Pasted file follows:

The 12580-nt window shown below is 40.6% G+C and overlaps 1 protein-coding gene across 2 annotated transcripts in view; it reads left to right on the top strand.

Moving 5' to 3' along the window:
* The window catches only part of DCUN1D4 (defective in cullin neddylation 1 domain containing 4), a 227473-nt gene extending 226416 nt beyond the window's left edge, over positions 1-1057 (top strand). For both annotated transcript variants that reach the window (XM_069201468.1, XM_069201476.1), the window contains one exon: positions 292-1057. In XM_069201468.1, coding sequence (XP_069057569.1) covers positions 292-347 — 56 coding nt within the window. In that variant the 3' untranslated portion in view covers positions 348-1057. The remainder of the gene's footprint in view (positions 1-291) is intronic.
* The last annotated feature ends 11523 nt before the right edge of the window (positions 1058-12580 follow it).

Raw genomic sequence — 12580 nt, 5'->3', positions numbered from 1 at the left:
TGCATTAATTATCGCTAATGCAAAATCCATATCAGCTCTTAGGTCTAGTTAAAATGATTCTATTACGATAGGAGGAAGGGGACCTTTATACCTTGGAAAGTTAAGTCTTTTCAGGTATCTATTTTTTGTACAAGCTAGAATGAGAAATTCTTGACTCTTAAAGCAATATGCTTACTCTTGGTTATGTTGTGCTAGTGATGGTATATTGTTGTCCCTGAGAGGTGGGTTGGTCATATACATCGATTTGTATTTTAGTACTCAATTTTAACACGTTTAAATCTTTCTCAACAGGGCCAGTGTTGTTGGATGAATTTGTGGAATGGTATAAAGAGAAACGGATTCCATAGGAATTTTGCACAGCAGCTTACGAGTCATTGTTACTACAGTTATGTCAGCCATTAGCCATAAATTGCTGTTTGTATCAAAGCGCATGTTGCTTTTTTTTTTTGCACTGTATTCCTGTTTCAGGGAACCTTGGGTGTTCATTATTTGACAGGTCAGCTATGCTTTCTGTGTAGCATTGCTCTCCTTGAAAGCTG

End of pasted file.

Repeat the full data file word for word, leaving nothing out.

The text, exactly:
The 12580-nt window shown below is 40.6% G+C and overlaps 1 protein-coding gene across 2 annotated transcripts in view; it reads left to right on the top strand.

Moving 5' to 3' along the window:
* The window catches only part of DCUN1D4 (defective in cullin neddylation 1 domain containing 4), a 227473-nt gene extending 226416 nt beyond the window's left edge, over positions 1-1057 (top strand). For both annotated transcript variants that reach the window (XM_069201468.1, XM_069201476.1), the window contains one exon: positions 292-1057. In XM_069201468.1, coding sequence (XP_069057569.1) covers positions 292-347 — 56 coding nt within the window. In that variant the 3' untranslated portion in view covers positions 348-1057. The remainder of the gene's footprint in view (positions 1-291) is intronic.
* The last annotated feature ends 11523 nt before the right edge of the window (positions 1058-12580 follow it).

Raw genomic sequence — 12580 nt, 5'->3', positions numbered from 1 at the left:
TGCATTAATTATCGCTAATGCAAAATCCATATCAGCTCTTAGGTCTAGTTAAAATGATTCTATTACGATAGGAGGAAGGGGACCTTTATACCTTGGAAAGTTAAGTCTTTTCAGGTATCTATTTTTTGTACAAGCTAGAATGAGAAATTCTTGACTCTTAAAGCAATATGCTTACTCTTGGTTATGTTGTGCTAGTGATGGTATATTGTTGTCCCTGAGAGGTGGGTTGGTCATATACATCGATTTGTATTTTAGTACTCAATTTTAACACGTTTAAATCTTTCTCAACAGGGCCAGTGTTGTTGGATGAATTTGTGGAATGGTATAAAGAGAAACGGATTCCATAGGAATTTTGCACAGCAGCTTACGAGTCATTGTTACTACAGTTATGTCAGCCATTAGCCATAAATTGCTGTTTGTATCAAAGCGCATGTTGCTTTTTTTTTTTGCACTGTATTCCTGTTTCAGGGAACCTTGGGTGTTCATTATTTGACAGGTCAGCTATGCTTTCTGTGTAGCATTGCTCTCCTTGAAAGCTG